Have you ever gotten a pedicure? Have you ever swum in a public pool? How about walked barefoot through a locker-room? If you answered yes to any of these questions, you might be at risk for the development of warts. Those stubborn unattractive little bumps are very common, with reports stating that at least 30 million individuals in the U.S. have experienced the condition. They can appear on any part of the skin, but they frequently occur on the palms of the hands and soles of the feet. Although warts are caused by the human papilloma virus (notorious for causing cervical cancer), the genetic type often found in the plantar and palmar warts tends to be benign. Some patients may complain of discomfort at the wart site, while others will remain asymptomatic. Fortunately, there are numerous treatment options for warts, many of which are now available over-the-counter. So, how are warts formed; and what are the associated risk factors that people should know in order to avoid these unsightly nubs?
The human papilloma virus is found within the skin cells that make up the wart itself. It can be transmitted via skin to skin contact of the infected site or it can be acquired when someone touches an object that was contaminated by someone with a wart. Moreover, the virus is even more contagious if the skin happens to be macerated (softened or “pruned”) or contains abrasions and lacerations. Warts can have a variable clinical appearance; some are grainy and nodular whereas others consist of a smooth surface. The diagnosis is mostly clinical and it is based on the physical examination findings. In cases in which the causation remains unclear, dermatologists can take a skin sample for further analysis. There are a multitude of therapeutic options, which include: A) salicylic acid, a weak acid that exfoliates the affected skin; B) liquid nitrogen, works by freezing the infected area, which is subsequently physically removed; C) cantharidin, a chemical compound that causes blistering; D) trichloroacetic acid, an agent that can destroy the protein components within cells; E) tretinoin cream, disrupts cell growth; F) intralesional immunotherapy, in which warts are injected with a special substance that stimulates the immune system; and G) shave and excision of the infected skin.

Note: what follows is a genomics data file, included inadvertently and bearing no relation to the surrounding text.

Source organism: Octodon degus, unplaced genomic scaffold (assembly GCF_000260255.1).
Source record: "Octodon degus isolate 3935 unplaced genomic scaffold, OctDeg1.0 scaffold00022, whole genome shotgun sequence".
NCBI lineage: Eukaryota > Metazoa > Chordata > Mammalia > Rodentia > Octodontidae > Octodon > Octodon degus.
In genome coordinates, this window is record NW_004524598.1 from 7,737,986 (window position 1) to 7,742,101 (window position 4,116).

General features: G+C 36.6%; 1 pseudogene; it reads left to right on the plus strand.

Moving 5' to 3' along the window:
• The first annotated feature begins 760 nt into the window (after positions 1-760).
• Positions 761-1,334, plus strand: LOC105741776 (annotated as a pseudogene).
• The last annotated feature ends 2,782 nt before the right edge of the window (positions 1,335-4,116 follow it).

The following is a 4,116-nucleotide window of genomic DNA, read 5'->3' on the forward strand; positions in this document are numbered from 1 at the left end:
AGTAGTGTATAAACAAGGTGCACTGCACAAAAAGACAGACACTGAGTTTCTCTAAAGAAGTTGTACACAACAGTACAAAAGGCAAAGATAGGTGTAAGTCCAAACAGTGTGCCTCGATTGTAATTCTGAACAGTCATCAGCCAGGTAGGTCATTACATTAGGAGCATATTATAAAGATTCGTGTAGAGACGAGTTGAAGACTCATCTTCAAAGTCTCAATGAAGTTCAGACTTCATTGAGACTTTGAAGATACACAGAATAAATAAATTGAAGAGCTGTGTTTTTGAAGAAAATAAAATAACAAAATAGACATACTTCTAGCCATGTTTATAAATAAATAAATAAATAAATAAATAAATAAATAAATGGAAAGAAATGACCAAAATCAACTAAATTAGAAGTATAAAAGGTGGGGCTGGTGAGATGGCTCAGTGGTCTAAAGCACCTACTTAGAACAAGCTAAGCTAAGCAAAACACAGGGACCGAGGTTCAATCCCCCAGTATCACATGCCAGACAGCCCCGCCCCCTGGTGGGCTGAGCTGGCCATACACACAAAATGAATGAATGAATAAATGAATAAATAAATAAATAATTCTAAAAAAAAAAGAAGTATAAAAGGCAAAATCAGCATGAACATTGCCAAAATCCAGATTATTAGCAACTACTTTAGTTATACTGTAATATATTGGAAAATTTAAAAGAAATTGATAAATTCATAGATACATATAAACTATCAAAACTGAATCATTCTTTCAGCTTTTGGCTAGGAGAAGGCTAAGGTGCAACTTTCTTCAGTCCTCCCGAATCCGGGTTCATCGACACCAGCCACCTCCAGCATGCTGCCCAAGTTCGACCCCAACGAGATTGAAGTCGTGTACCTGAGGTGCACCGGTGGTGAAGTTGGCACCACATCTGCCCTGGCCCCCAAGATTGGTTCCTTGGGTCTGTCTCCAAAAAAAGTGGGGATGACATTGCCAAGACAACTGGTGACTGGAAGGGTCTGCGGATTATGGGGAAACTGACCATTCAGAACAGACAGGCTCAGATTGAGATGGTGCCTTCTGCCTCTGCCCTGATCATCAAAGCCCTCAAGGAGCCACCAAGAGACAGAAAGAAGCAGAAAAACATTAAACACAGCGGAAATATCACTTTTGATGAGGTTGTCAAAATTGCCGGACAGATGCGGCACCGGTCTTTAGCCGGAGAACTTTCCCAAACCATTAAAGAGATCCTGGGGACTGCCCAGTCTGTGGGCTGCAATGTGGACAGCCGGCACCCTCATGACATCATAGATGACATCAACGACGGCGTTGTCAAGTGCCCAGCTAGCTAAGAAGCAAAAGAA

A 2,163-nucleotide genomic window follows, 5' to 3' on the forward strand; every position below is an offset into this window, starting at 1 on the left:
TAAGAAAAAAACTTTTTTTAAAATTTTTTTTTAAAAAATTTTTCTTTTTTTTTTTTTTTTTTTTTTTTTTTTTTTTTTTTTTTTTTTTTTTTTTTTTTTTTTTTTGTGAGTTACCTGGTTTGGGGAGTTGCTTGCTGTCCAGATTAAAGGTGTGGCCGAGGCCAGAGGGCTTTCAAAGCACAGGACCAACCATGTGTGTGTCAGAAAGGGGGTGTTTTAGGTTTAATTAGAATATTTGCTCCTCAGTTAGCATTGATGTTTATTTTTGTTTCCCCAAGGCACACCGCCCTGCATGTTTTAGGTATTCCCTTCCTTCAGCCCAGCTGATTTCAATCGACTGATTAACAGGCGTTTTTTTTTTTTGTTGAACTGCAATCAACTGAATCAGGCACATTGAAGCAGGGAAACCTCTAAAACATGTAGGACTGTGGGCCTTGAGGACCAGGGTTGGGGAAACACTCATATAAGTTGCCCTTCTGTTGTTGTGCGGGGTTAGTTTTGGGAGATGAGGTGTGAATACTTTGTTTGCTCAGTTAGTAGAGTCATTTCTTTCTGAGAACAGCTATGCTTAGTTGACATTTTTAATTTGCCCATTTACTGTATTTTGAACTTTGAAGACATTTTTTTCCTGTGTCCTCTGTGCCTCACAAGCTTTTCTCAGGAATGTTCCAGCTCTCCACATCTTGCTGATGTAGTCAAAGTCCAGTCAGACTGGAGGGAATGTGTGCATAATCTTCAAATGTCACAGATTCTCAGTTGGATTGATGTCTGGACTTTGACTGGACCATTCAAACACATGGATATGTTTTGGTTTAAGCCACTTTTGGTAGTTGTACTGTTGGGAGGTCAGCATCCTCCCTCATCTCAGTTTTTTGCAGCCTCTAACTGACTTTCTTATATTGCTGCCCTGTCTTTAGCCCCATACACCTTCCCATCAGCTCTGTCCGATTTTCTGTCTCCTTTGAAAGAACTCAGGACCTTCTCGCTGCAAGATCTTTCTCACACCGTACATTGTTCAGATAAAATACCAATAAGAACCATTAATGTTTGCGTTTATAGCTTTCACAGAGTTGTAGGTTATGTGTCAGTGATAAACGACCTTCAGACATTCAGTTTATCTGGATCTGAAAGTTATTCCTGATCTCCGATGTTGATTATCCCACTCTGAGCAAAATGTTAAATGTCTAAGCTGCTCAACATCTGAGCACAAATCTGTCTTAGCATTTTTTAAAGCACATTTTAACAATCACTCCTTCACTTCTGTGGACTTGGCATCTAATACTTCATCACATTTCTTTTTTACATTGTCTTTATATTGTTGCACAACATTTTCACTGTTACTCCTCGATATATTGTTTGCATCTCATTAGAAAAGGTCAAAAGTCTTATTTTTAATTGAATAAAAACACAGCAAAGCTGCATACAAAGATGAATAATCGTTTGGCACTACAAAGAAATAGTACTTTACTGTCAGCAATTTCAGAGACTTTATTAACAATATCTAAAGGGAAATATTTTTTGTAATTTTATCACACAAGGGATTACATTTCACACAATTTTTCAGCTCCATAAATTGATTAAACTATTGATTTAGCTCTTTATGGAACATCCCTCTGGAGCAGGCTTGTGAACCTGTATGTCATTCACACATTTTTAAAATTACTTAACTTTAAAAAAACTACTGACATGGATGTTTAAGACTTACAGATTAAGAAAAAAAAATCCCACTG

It’s important to note that patients who are immunocompromised (e.g. those with cancer or HIV) have a higher risk of developing warts. Some warts disappear and never come back, while others can become a recurring problem, even if properly removed. As a result, it’s always best to focus on prevention. Adhering to the following recommendations will ensure that you maintain healthy looking skin: 1) do not touch warts on other people; 2) be careful not to spread warts within your own body by contaminating normal skin sites; 3) wear slippers at all times when using public showers or walking on a pool deck; and 4) if you are getting pedicures at a salon, make sure that they abide by regulatory disinfecting practices. Nonetheless, if you do get a wart, remember to be patient with the treatment: it generally takes several weeks for the lesions to fully vanish…but vanish they will.